Review by Iyamtebist

Reviewed: 07/15/13 | Updated: 01/23/14

While I certainly would not reccomend it to everyone, Lunar DS is nowhere near as bad as its haters make it out to be

Lunar Dragon Song is an interesting case. Many people seem to regard the game as nothing more than a test of patience, or a miserable failure. Even fans of the game tend to say that they are fans only because they were able to tolerate the game’s various annoyances. There are not that many people who say that they liked the game for its gameplay, which I find strange because I know that Dragon Song has of good qualities. There is definitely plenty to like about Dragon Song, but it certainly is not for everyone.

Lunar Dragon Song is a prequel to Lunar the Silver Star and, its sequel, Lunar Eternal Blue. These two games originated on the Sega CD, but have become better known through their remakes on the original Playstation, and since then have been considered two of the greatest JRPGs of all time. Naturally, Dragon Song had a lot of expectations to fill, and if you have heard anything about this game, then you likely know that it fell way short of its expectations to say the least. If by any chance you are reading this and have not played the first two Lunar games, then it is highly recommended that you do so, as they are much better games and should be considered higher priority. If you are still curious then I will assume you are interested in Dragon Song as its own game instead of as an installment in the series. Just know that, if you do not like Dragon Song, then please do not let that affect your opinions on the first two games.

I do not mean to say that Dragon Song is a bad game, but it does have a completely different tone and feel to it, in terms of both story and gameplay when compared to its predecessors. Some of the greatest aspects of the first two games were their characters, NPCs, worlds, and overall atmosphere. A lot of those things, however, were a result of things added into the games by Working Designs, the publisher of the previous two games. Working Designs was known for both putting in much more effort into localizations, and taking certain liberties with the translation. This resulted in some the few games where the localizations were superior to the Japanese originals.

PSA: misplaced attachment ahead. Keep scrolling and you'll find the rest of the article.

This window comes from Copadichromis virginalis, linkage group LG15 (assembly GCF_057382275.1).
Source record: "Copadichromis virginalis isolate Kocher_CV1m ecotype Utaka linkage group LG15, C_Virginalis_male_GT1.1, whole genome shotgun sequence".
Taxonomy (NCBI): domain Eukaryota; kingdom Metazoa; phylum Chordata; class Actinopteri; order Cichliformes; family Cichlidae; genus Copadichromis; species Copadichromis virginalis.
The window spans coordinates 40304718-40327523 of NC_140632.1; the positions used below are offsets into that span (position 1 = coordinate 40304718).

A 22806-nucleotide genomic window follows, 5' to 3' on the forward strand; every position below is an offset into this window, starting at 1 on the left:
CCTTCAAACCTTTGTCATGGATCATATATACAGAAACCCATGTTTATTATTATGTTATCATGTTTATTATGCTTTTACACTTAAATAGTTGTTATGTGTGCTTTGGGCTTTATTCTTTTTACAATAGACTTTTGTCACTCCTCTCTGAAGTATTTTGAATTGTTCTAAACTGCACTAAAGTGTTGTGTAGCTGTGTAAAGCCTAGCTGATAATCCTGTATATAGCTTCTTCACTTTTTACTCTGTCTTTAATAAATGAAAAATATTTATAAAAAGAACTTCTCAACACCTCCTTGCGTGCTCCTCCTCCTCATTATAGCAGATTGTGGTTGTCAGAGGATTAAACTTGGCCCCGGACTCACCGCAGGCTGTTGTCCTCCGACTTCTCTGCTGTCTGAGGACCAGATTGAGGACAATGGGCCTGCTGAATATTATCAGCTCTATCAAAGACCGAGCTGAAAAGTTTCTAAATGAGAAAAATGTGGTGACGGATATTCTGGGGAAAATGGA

The stories of Lunar one and two are surprisingly unoriginal if you looked at the bare bones outline of them. In the localized versions, the stories were handled in ways that brought a lot more life to them and made them much more entertaining. The Japanese versions, however, had these stories played painfully straight, which eventually led to the series losing popularity in Japan. In fact, the series has lost so much popularity that the 2009 remake of the first Lunar only sold 30,000 copies in Japan.

Now a very obvious reason as to why Dragon Song likely does not have the same feel as the other games, is due to Working Designs going out of business, and the title being handled by a different publisher. Thankfully, while Dragon Song lacks the charm that the original has, it still has a good enough story to stand on its own two feet. The story itself is very straightforward with little plot twists or melodrama. It is not very large scale, nor does it have many complexities, but it has enough to keep you interested. As I have said many times, Dragon Song’s Story is not as good as that of Silver Star Story or Eternal Blue, but it would be if those two titles were played as straight as Dragon Song is.

There are many plot elements in Lunar one and two that, if taken seriously, can easily be mercilessly ripped apart and would be unacceptable in a story that takes itself one hundred percent seriously. Dragon Song, however, averts most of these things and focuses mainly on the action, and has very little melodrama and stupid plot twists. What is interesting is that Dragon Song has an entirely different tone from the previous games, yet a lot of plot elements are lifted directly from the first game. The difference between these games, however, is that these twists do not seem nearly as obvious or predictable, and generally make more sense. The main character is also a lot more competent then the main characters of the previous games, and has a much more convincing motivation. The same cannot be said for the rest of the game’s characters seeing as how they are all incredibly underdeveloped, and do not have any features that make them stand out. Dragon Song is also a really well paced story with few scenes that do not contribute to the story. Granted there are a few parts where the story seems to drag, but overall it is done very well.